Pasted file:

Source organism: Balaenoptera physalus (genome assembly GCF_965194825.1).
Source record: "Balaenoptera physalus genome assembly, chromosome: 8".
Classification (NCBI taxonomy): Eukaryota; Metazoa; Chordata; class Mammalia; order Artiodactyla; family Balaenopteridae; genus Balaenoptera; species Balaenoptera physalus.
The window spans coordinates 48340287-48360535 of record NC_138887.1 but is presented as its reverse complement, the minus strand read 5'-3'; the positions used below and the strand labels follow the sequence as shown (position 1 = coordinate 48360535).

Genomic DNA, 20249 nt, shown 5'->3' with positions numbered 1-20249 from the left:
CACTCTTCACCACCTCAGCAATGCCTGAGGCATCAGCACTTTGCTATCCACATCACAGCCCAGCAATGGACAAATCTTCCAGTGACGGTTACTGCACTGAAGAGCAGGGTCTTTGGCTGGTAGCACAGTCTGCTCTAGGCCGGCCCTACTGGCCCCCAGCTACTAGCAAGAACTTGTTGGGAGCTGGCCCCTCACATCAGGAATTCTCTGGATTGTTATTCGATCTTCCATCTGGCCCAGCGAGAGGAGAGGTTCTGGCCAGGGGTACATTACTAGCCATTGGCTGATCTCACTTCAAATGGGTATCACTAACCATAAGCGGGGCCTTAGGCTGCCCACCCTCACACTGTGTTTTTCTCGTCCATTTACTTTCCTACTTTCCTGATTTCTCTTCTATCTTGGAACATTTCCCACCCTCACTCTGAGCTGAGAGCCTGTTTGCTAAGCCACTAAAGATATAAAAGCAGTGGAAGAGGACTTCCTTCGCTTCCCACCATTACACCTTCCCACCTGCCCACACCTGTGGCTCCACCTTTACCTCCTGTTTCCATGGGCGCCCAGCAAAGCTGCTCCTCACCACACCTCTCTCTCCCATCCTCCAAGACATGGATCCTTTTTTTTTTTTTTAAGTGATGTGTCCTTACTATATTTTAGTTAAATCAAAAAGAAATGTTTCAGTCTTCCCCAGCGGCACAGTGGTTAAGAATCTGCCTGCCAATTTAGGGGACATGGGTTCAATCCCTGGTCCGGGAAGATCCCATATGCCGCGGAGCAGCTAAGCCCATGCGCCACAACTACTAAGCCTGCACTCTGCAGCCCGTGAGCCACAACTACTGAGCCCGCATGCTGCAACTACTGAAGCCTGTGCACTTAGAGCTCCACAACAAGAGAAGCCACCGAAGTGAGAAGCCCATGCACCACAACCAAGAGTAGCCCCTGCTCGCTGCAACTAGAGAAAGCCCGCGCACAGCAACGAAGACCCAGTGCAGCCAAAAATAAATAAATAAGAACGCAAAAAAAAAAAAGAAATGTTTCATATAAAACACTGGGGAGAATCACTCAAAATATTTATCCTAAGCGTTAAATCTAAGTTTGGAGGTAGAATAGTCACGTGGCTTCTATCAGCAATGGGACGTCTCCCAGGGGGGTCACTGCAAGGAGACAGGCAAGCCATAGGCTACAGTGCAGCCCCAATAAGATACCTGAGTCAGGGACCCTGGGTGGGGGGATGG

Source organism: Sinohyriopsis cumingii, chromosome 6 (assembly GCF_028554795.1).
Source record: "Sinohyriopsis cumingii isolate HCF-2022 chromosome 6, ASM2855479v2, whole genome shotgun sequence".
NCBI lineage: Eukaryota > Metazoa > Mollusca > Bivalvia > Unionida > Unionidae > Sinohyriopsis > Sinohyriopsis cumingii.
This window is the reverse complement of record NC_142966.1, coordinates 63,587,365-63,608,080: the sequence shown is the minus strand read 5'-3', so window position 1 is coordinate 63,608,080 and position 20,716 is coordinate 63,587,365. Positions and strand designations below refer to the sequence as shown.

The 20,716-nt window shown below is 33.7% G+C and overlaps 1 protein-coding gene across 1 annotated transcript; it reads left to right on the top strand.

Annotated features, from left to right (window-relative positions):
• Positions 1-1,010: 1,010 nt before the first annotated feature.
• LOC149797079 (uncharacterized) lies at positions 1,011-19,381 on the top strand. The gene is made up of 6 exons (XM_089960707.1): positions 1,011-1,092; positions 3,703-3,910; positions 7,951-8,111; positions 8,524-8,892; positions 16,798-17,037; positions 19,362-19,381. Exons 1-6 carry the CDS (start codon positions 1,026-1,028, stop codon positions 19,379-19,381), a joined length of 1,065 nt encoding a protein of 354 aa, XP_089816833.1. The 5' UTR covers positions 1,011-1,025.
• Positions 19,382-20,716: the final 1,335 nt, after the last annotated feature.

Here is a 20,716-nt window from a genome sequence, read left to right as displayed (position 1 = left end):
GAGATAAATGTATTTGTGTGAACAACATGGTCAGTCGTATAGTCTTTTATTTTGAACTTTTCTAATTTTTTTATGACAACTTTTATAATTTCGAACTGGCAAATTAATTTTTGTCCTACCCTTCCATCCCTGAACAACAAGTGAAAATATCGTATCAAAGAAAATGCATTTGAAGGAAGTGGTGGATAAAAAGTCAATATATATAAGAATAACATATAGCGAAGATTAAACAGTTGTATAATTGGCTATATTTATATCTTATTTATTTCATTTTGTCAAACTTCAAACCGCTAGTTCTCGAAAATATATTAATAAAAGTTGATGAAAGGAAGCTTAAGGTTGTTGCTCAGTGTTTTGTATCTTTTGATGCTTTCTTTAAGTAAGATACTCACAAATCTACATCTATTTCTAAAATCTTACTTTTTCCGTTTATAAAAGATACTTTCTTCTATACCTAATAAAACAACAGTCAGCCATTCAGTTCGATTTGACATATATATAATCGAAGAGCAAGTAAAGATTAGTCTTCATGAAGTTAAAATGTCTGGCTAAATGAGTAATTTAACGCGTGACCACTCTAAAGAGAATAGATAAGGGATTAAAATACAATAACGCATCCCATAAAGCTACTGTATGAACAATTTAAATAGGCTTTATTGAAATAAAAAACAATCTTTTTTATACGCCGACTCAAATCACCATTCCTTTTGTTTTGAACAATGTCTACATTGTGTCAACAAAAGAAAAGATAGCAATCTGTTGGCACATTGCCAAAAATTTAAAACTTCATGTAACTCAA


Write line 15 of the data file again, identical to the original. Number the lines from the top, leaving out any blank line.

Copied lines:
• Positions 19,382-20,716: the final 1,335 nt, after the last annotated feature.